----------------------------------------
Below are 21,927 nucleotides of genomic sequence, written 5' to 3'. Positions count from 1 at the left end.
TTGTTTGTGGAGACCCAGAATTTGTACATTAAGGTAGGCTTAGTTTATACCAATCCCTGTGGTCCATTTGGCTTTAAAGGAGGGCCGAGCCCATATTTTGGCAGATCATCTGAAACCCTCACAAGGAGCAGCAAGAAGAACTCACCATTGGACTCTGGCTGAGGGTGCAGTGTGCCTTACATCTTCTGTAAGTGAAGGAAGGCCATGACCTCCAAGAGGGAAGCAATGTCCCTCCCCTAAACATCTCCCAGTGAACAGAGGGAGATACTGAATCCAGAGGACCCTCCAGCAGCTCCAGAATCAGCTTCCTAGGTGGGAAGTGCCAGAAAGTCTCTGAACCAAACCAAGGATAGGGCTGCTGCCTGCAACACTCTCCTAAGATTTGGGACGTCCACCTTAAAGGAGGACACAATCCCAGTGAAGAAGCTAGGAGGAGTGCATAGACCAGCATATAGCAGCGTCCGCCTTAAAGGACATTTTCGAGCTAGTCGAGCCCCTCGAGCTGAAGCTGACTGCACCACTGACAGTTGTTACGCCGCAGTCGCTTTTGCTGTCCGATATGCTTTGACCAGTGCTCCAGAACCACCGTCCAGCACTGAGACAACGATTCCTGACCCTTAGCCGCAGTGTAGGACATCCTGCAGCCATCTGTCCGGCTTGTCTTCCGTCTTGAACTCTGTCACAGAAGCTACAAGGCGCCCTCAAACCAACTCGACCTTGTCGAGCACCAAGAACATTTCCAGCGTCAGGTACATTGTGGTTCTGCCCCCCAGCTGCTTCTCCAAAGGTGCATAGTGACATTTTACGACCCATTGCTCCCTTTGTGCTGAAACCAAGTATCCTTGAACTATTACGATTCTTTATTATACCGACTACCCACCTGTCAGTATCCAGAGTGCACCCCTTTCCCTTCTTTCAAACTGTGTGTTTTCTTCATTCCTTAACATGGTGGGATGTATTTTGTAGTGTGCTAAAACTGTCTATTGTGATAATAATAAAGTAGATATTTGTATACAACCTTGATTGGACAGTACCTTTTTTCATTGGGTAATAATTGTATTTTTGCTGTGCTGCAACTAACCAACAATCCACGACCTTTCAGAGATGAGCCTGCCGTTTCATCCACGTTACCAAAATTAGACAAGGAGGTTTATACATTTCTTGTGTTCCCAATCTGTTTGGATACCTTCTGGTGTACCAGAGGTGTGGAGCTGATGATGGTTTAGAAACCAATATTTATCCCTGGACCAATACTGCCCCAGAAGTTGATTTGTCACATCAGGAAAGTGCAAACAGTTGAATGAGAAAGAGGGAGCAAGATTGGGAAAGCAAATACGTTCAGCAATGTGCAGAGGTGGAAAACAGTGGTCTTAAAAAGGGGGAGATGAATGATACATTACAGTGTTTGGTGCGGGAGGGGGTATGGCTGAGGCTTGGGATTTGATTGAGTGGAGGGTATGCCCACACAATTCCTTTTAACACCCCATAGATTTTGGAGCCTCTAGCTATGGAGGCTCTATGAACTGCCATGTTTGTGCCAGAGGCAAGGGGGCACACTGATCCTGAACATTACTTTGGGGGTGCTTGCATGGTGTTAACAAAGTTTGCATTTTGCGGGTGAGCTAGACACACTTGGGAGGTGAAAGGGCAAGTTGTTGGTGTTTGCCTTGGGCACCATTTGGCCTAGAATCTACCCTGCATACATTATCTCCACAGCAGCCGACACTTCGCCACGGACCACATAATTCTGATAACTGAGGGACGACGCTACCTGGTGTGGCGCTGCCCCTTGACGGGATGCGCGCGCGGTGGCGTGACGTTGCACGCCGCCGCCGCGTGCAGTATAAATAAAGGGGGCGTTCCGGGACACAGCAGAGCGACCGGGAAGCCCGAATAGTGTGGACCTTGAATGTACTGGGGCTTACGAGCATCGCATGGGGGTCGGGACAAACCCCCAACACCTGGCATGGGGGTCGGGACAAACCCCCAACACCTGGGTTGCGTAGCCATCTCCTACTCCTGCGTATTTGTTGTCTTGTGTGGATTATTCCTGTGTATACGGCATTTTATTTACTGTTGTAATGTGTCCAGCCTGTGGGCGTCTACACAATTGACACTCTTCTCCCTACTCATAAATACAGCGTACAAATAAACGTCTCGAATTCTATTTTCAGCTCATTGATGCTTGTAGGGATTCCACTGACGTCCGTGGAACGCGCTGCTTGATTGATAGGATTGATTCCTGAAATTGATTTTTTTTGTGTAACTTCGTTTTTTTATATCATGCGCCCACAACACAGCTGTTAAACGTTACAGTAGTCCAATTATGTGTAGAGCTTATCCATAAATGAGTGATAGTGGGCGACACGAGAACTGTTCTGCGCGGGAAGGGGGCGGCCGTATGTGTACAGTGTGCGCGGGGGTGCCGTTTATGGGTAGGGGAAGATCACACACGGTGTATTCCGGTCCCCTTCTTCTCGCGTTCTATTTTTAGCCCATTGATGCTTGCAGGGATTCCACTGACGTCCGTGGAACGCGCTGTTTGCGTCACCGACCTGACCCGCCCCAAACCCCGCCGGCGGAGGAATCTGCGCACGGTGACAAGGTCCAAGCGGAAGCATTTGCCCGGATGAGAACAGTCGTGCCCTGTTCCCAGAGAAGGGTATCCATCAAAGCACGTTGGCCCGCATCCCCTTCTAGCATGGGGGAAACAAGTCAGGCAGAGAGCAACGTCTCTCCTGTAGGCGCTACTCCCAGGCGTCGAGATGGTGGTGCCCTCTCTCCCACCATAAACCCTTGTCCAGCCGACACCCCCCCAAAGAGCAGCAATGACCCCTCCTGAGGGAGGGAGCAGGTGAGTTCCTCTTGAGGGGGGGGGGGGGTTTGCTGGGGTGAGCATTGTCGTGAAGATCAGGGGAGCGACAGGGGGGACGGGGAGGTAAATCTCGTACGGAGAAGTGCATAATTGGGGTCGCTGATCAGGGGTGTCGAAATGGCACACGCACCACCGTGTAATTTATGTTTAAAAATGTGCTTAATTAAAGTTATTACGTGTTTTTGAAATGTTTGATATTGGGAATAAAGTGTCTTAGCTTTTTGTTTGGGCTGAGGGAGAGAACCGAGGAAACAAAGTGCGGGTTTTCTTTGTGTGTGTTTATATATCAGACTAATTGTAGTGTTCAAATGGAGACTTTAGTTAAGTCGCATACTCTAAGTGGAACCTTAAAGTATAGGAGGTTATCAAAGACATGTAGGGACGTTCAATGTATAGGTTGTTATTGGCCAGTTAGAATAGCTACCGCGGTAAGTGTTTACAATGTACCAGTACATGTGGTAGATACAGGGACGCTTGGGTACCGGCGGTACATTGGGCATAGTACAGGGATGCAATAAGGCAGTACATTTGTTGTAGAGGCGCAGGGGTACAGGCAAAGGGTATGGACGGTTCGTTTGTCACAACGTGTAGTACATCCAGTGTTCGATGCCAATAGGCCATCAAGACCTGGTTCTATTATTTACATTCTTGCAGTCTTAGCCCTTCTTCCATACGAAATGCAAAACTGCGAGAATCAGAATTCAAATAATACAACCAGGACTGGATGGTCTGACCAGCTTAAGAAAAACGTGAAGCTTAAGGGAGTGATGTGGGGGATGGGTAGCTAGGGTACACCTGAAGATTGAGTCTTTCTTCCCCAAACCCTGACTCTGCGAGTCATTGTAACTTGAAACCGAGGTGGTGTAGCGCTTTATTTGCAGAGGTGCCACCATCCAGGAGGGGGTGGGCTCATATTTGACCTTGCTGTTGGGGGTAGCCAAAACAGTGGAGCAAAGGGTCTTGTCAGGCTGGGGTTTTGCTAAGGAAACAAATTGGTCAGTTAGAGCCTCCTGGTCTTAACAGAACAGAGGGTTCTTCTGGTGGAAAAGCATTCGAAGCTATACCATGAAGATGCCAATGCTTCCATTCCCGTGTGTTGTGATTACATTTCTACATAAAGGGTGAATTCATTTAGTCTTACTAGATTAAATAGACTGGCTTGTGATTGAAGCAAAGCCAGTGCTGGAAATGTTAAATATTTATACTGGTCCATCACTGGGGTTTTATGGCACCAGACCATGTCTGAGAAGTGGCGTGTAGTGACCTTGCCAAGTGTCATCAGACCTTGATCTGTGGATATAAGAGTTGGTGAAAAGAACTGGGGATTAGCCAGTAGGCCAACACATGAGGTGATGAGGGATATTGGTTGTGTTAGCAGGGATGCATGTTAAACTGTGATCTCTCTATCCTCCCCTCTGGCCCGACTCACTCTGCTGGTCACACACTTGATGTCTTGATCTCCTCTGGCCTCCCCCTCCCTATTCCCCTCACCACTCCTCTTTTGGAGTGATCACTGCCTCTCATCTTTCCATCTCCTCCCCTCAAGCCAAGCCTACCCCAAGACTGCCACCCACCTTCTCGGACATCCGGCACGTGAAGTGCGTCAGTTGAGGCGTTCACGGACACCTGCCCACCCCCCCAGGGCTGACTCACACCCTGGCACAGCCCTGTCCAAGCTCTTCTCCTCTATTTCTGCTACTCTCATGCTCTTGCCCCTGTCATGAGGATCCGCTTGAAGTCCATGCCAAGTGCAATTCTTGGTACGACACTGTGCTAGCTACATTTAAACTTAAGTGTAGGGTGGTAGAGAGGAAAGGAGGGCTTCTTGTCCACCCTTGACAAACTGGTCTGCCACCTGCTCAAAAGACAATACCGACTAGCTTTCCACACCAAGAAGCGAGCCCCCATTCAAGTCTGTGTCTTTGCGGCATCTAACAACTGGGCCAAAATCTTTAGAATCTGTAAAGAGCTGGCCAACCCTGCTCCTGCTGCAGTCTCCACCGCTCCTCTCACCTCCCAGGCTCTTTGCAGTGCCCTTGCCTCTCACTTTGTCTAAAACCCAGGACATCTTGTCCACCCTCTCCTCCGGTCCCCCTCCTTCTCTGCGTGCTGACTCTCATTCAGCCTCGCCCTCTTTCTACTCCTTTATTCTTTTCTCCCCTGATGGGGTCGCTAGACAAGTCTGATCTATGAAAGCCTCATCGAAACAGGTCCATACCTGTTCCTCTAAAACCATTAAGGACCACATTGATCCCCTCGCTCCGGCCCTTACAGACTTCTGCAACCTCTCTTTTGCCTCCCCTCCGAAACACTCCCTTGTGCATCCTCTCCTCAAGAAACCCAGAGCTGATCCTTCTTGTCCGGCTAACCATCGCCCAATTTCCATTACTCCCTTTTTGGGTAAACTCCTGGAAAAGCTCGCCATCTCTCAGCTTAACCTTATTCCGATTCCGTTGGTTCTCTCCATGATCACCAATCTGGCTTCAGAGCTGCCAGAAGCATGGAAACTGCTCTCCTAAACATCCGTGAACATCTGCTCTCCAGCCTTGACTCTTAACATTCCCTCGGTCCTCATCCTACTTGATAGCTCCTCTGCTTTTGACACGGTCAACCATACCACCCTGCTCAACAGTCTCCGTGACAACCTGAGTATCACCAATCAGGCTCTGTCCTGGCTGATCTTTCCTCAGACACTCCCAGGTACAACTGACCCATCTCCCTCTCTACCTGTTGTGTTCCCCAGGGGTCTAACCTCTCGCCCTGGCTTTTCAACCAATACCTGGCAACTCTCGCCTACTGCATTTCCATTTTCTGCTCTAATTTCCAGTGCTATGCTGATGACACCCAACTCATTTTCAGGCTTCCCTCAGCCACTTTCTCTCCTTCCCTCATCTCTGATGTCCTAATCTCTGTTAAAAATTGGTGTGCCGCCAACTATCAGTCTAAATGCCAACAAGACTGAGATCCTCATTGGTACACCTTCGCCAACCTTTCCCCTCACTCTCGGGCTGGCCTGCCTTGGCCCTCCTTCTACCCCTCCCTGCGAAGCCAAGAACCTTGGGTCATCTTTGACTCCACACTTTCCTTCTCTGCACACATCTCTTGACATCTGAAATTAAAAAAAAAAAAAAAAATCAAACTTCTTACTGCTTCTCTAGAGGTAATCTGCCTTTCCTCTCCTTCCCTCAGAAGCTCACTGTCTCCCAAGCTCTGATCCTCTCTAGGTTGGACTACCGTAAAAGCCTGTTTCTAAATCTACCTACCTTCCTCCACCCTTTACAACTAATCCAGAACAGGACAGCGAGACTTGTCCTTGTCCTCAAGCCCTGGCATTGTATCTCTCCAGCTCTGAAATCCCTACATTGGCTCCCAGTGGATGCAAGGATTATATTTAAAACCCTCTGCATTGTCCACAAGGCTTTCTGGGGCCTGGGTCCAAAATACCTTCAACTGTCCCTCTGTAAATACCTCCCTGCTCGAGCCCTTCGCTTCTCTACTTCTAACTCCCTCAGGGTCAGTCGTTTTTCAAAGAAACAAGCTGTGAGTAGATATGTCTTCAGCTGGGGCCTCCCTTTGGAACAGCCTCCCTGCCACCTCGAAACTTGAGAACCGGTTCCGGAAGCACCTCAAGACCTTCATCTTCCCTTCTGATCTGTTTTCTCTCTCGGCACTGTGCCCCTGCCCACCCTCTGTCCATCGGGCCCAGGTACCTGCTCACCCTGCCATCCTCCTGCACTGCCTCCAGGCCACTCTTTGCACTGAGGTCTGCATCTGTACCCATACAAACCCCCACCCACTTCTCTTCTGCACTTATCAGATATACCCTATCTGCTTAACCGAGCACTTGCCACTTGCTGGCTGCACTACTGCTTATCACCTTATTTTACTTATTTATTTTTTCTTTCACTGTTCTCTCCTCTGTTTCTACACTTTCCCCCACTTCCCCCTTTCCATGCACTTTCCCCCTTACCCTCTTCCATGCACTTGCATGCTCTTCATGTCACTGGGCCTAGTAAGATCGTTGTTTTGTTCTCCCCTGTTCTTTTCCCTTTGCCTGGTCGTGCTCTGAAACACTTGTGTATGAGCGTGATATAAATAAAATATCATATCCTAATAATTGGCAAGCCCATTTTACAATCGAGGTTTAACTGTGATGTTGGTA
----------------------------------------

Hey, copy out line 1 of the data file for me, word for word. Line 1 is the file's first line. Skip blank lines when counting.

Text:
Below are 21,927 nucleotides of genomic sequence, written 5' to 3'. Positions count from 1 at the left end.